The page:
Copper rout worsens as recession fears hit commodity markets

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A rout in the copper market deepened on Friday, with the price of the world’s most important industrial metal slipping below $7,000 a tonne for the first time since November 2020 as recession fears gripped markets .

The benchmark copper contract on the London Metal Exchange fell 1.6% to $6,987 as concerns over the slowdown intensified after weak economic data out of China. The price then recovered to trade at $7,165, up 1%, after a string of upbeat US economic data.

The decline put copper on track for its worst weekly loss since the depths of the coronavirus pandemic in March 2020.

“Concerns over declining Western economies and the impact of a sluggish property market as well as repeated Covid-19 shutdowns in China have seen a market worried about the loss of Russian metal supply . . . guidance,” said Peel Hunt analyst Peter Mallin-Jones.

Copper has fallen steeply since hitting a record high above $10,600 a ton in March, when the market was rocked by fears that the Russian invasion of Ukraine could disrupt already tight supplies.

Now the market’s gaze has turned to fears that aggressive rate hikes by central banks, rising Covid cases in China and the prospect of Russia cutting off European gas will affect copper demand. and other raw materials. A stronger dollar has also weighed on copper by making it more expensive for holders of other currencies to buy.

Earlier this week, Goldman Sachs, which has been one of the most bullish voices on commodities, cut its three-month copper price forecast to $6,700 a ton, citing “expectations for growth of more more pessimistic”.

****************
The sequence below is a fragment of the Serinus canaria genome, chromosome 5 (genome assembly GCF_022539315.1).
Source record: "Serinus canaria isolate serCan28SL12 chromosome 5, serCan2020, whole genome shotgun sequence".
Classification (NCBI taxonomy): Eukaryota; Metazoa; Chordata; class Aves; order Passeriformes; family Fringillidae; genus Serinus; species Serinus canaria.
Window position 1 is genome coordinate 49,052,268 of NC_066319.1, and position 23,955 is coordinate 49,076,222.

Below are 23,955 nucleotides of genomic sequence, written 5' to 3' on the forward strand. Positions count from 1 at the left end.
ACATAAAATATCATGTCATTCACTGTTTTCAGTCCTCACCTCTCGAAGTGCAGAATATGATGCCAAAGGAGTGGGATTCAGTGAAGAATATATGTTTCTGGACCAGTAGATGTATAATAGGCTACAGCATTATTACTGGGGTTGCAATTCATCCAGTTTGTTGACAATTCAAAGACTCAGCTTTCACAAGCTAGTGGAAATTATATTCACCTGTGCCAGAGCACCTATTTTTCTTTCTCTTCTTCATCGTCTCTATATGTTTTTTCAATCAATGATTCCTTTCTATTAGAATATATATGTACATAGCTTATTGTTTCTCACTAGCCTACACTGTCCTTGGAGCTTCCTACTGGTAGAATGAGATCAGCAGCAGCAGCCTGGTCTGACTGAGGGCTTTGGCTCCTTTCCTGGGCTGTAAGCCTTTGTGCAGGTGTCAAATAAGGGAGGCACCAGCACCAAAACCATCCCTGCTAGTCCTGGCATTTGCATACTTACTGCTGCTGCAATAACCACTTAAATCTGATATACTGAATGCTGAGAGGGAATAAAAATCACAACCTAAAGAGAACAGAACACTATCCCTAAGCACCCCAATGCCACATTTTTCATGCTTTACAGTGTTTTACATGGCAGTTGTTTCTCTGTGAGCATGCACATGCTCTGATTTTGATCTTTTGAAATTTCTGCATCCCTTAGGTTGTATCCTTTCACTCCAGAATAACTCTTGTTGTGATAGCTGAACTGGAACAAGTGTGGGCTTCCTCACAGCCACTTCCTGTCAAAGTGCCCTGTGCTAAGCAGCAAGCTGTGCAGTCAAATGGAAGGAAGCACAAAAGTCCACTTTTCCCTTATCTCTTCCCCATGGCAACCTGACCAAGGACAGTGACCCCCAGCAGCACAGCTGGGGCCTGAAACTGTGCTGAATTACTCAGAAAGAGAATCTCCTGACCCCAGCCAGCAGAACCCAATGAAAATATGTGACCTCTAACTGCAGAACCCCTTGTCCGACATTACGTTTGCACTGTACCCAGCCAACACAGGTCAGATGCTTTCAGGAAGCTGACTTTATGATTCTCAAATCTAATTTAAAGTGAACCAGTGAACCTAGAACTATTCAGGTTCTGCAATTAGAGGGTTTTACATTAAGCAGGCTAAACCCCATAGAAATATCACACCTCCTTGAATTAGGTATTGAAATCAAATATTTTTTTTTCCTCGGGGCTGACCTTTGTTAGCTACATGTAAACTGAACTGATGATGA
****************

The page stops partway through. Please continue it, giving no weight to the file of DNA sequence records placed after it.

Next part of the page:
“This latest decline has been linked to increasing headwinds on the European growth trajectory, particularly from the impact of soaring regional natural gas prices on activity,” the bank said.

On Friday, Rio Tinto, one of the world’s largest copper producers, warned of a darkening outlook for the global economy, citing “growing risk” that rapid rate hikes will weigh on U.S. demand and the “considerable headwinds” to which China is recovering from the pandemic shutdowns.

Friday’s data showed China’s economy grew just 0.4% year on year in the three months to the end of June as Beijing’s zero Covid strategy hit activity. China is the world’s largest consumer of raw materials, accounting for half of global copper demand.

Fears of a demand-sapping recession come as the copper industry braces for what analysts have called a ‘final hoorah’ in mining supply as a number of projects have been in development for a decade or more hit the market. Bank of America expects copper supply to grow 7.3% year-on-year in 2023 to 26.8 million tonnes. To put that number in perspective, growth has averaged just 2.4% over the past 10 years.

Copper bulls identify a silver lining to the current selloff, suggesting it will make miners reluctant to approve new projects that will be needed later in the decade as the world shifts to cleaner forms of energy.

A study published by S&P Global this week concluded that demand for copper will double over the next decade, from 25 million tonnes today to 50 million by 2035, due to its uses in electric vehicles, charging infrastructure, solar panels, wind turbines and batteries.

“Copper stands to be a big beneficiary of the accelerated decarbonization agenda and current price volatility could further delay needed investment in new mines,” Mallin-Jones said.

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